His parents are so poor that they can not afford to send him to school.

According to the factory owner, the parents do not care for their children; they send their kids to work for money and allegedly don't feel sorry for these small kids. 

Dhaka, Bangladesh, 2008. 

Photo by gmb-akash.com
Jainal works in silver cooking pot factory.
He is 11 years old.
He has been working in this factory for three years.
His work starts at 9 a.m. and ends at 6 p.m.
For his work he gets 700 taka (15 Euro) for a month.
His parents are so poor that they can not afford to send him to school.
According to the factory owner, the parents do not care for their children; they send their kids to work for money and allegedly don't feel sorry for these small kids.
gmb-akash.com

Golden opportunity missed to reform banking sector
In wake of
global
economic
crisis
world
missed
golden
opportunity
to help
neediest
people
by Julie Clothier/AFP
November 15, 2009
A better, more inclusive global banking system was possible, one that lends money to poorest of the poor who lack collateral to secure credit, Nobel laureate Muhammad Yunus said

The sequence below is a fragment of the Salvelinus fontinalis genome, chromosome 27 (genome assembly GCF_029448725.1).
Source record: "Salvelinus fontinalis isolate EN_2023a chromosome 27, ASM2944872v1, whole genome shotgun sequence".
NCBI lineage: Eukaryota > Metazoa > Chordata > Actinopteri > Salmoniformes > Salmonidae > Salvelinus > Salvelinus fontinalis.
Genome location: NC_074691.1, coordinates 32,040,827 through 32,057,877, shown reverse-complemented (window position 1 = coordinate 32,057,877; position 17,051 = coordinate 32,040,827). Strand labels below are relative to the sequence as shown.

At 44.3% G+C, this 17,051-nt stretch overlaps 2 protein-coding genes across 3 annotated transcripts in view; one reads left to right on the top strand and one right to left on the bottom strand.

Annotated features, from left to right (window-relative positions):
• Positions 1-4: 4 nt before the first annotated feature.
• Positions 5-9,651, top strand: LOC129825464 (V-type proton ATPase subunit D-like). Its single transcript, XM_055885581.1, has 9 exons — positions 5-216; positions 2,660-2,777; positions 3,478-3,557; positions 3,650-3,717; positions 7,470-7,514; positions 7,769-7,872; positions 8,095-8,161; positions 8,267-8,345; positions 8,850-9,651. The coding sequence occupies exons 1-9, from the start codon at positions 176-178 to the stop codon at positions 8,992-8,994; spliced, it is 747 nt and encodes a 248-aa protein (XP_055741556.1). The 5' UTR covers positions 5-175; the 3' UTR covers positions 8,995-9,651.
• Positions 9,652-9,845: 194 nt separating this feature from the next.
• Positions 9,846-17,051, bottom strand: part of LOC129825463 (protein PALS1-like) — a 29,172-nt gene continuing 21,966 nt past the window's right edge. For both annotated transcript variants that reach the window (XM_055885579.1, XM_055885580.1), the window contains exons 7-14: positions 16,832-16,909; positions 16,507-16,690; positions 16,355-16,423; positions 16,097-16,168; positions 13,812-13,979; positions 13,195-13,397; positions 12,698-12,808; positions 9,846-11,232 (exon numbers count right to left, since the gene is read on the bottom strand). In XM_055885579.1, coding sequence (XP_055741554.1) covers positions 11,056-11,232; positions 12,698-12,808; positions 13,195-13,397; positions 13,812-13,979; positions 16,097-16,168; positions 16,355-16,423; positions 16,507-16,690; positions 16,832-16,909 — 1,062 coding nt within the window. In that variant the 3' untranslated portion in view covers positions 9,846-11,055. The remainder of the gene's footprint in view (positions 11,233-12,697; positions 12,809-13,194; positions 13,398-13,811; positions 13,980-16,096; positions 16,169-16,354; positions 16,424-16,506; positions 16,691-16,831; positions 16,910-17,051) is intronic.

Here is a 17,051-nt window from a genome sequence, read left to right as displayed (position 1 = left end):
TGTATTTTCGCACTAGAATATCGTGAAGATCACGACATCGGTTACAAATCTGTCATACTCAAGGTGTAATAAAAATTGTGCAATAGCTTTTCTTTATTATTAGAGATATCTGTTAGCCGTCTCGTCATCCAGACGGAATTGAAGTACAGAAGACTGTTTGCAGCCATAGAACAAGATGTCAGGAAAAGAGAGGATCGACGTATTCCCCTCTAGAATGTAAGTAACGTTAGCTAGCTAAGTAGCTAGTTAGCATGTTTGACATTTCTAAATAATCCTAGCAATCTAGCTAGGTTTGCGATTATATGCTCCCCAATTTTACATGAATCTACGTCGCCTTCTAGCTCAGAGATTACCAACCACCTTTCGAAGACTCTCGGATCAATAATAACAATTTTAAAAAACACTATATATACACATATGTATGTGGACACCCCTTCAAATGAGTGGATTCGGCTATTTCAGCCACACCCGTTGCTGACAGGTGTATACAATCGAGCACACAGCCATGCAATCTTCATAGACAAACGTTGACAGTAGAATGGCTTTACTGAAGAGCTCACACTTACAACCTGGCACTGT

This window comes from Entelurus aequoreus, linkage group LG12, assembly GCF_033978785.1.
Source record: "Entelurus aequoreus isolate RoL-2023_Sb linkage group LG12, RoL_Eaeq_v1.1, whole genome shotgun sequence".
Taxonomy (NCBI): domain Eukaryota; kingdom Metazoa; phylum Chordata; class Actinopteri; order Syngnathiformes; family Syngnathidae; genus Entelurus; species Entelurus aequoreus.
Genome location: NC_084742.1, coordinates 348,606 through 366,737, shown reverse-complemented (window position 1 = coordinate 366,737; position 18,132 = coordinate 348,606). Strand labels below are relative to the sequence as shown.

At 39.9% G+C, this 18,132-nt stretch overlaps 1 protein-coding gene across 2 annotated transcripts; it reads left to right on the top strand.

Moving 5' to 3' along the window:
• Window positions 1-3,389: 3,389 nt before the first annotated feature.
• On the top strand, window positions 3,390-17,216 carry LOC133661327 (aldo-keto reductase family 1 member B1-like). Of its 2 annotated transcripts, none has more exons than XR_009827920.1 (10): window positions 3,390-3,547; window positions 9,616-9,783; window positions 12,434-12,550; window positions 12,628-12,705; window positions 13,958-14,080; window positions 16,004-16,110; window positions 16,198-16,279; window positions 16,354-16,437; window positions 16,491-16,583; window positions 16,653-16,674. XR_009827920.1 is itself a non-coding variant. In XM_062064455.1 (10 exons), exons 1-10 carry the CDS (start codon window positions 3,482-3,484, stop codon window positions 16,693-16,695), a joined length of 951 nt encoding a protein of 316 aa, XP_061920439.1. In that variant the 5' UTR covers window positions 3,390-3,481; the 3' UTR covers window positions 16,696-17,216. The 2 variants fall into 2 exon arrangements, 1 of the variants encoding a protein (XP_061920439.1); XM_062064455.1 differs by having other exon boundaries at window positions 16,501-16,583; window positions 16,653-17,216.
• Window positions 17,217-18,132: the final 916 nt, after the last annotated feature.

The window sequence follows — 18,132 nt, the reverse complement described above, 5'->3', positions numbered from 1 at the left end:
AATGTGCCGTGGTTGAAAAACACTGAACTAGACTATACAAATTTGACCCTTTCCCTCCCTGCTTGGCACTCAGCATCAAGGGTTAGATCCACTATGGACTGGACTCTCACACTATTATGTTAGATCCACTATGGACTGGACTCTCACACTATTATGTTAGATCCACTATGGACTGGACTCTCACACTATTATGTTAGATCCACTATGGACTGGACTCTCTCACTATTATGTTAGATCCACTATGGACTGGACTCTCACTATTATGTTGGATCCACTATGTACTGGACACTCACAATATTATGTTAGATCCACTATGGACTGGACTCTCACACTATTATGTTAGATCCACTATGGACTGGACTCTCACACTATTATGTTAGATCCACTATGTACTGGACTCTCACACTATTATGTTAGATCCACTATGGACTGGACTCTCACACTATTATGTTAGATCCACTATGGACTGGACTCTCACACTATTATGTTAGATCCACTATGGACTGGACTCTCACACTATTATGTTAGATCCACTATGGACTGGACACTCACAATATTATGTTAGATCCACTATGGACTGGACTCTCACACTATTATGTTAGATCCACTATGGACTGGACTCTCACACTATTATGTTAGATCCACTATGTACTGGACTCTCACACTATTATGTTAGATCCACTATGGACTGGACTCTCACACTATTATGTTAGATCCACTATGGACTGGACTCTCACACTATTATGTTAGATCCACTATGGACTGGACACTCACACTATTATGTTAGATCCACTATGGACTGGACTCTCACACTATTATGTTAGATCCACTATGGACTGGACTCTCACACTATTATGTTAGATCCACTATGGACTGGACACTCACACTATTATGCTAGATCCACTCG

Dhaka: Bangladesh’s “banker to the poor” says the world has missed a golden opportunity to help the neediest people on the planet with a redesign of the financial system in the wake of the global economic crisis.
Nobel laureate Muhammad Yunus, who along with his Grameen Bank won the peace prize in 2006, said leaving the world’s banking system in more or less the same state would not help the poor.
“This was the greatest opportunity we ever had to redesign the financial system globally and totally,” the 69-year-old told AFP.
“But now we’ve gone back to the same old ways and we’ll be ready for another crisis because we didn’t fix anything that is missing.”
Yunus, who created a billion-dollar micro-credit venture by lending $27 to a group of village women in 1976, has been a vocal critic of the global banking system which he says deliberately excludes people.
He said a better, more inclusive global banking system was possible, one that lends money to poorest of the poor who lack collateral to secure credit.
“First we need to redesign the financial system to make it an inclusive system. Every person in the world will have easy access to this system. Grameen has proved that it can be done,” he said. “Secondly we have to make sure (the banking sector) never has to come back for taxpayers’ bailouts for their mistakes.”
Many of world’s leading banks faced collapse in late 2008 due to ill-judged investments in loss-making financial instruments, leading governments in the US and Europe to pump billions into the sector.
Many of the same banks have since reported huge profits despite the government bailouts and critics are now wondering what has changed in the aftermath of the worst financial crisis since the 1930s.
Copyright © 2009 HT Media All Rights Reserved
Child Labour. Child Labour. Child labor — 6.4 million under 14 child workers Bangladesh — Children paid fifth of adult wage for same work.